"They try to apply pressure on Hamas to give up the resistance and the weapons," said Ismail Haniyeh, who heads Hamas' list of parliament candidates. "Today we are here to say that they have failed."

Similar gatherings took place in the Jebaliya refugee camp in northern Gaza and Khan Younis in the south. Candidates and top Hamas leaders were scheduled to address the crowds, and participants took oaths pledging allegiance to the group.

During the election campaign, Hamas candidates have generally adopted a conciliatory tone, focusing on a clean-government agenda, and being evasive about whether the group would renounce violence.

But during Friday's rally, Haniyeh made clear that the group remains committed to destroying Israel and capturing the Al Aqsa Mosque in Jerusalem, the third-holiest site in Islam.

"Hamas' principles cannot be changed and will not be changed," he said. "Hamas will not kneel down."

Abbas has said he hopes Hamas will moderate its positions once it joins parliament or even the Palestinian government. In this case, Israel and the international community will have to re-evaluate relations with the Islamic group they consider a terrorist organization.

Israeli officials signaled Friday they would be ready to negotiate with Hamas if it renounces violence and disarms after the election.

"If that takes place and happens, then we can consider or reconsider our position regarding Hamas," said Raanan Gissin, a senior Israeli official. "If that does not happen, clearly Hamas cannot be a partner."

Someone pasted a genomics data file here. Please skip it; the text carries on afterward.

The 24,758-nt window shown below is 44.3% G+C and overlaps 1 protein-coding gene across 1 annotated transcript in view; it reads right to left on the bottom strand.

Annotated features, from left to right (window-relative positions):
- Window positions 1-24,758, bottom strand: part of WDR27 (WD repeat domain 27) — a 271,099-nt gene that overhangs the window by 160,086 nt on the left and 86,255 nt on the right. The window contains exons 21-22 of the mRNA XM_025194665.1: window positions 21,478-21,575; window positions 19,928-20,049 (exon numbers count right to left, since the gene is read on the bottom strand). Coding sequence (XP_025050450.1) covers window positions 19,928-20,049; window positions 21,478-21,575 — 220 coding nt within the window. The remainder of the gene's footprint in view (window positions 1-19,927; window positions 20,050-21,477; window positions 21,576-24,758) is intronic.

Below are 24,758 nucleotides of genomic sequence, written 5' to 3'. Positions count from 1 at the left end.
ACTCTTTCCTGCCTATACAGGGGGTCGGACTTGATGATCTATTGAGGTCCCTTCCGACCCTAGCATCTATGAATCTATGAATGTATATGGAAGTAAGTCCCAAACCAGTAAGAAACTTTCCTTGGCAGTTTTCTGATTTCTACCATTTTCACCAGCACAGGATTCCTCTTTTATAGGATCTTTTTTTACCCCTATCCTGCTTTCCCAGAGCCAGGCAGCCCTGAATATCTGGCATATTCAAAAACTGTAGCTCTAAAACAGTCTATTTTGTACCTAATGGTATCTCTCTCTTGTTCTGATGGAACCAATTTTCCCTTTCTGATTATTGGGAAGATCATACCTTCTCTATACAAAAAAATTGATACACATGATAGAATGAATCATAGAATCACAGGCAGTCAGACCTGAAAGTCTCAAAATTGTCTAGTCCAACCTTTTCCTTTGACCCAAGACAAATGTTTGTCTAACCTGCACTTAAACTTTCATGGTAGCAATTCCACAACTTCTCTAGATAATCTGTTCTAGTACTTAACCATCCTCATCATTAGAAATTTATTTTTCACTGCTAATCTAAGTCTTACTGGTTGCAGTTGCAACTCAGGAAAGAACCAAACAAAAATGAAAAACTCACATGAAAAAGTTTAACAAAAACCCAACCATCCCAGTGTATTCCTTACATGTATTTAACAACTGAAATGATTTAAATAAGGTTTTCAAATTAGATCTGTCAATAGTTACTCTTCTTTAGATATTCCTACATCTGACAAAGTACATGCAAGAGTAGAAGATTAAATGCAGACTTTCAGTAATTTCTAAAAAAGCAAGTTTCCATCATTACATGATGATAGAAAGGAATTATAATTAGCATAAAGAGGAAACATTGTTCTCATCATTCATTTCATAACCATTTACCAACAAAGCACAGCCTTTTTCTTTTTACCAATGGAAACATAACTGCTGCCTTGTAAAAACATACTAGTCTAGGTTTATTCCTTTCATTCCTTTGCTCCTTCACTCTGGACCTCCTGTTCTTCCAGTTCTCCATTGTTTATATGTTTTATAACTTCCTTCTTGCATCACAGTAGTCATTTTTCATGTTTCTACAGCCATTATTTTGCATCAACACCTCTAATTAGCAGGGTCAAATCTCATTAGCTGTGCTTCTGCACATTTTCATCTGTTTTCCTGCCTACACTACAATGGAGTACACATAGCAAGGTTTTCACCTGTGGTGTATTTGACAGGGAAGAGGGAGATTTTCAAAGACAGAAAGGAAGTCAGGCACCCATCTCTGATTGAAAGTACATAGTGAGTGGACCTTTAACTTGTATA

He said Israel expects Abbas to disarm Hamas and other militant groups after the election, as required by the U.S.-backed "road map" peace plan.

"We are not going to exonerate him or release him from this obligation," Gissin said. "If he fails to do that, then clearly we will have to reassess the overall situation."

Acting Prime Minister Ehud Olmert said this week he would be ready to restart peace talks if Abbas disarms militants. But Olmert made no direct mention of talking to Hamas.

According to Friday's poll, Fatah would capture 32 percent of the vote, while Hamas would get 30 percent. The survey of 1,000 people by the Jerusalem Media and Communications Center had a margin of error of 3.5 percentage points, putting the two rivals in a statistical dead heat.

Hamas is widely expected to demand a formal role in Palestinian decision-making after the election.

Israel has not said whether it would sever ties with the Palestinian altogether if Hamas sits in the government. The United States and the European Union have said they would have to re-evaluate the hundreds of millions of dollars in annual aid to the Palestinians.

Any peace efforts will likely remain on hold at least until Israel elections in March. New polls published in two Israeli dailies Friday showed the centrist Kadima Party retaining a wide lead over its rivals.

Kadima was formed in November by Prime Minister Ariel Sharon, who broke away from the hard-line Likud Party in an effort to free his hands to pursue a deal with the Palestinians.

Sharon suffered a massive stroke Jan. 4 and is comatose.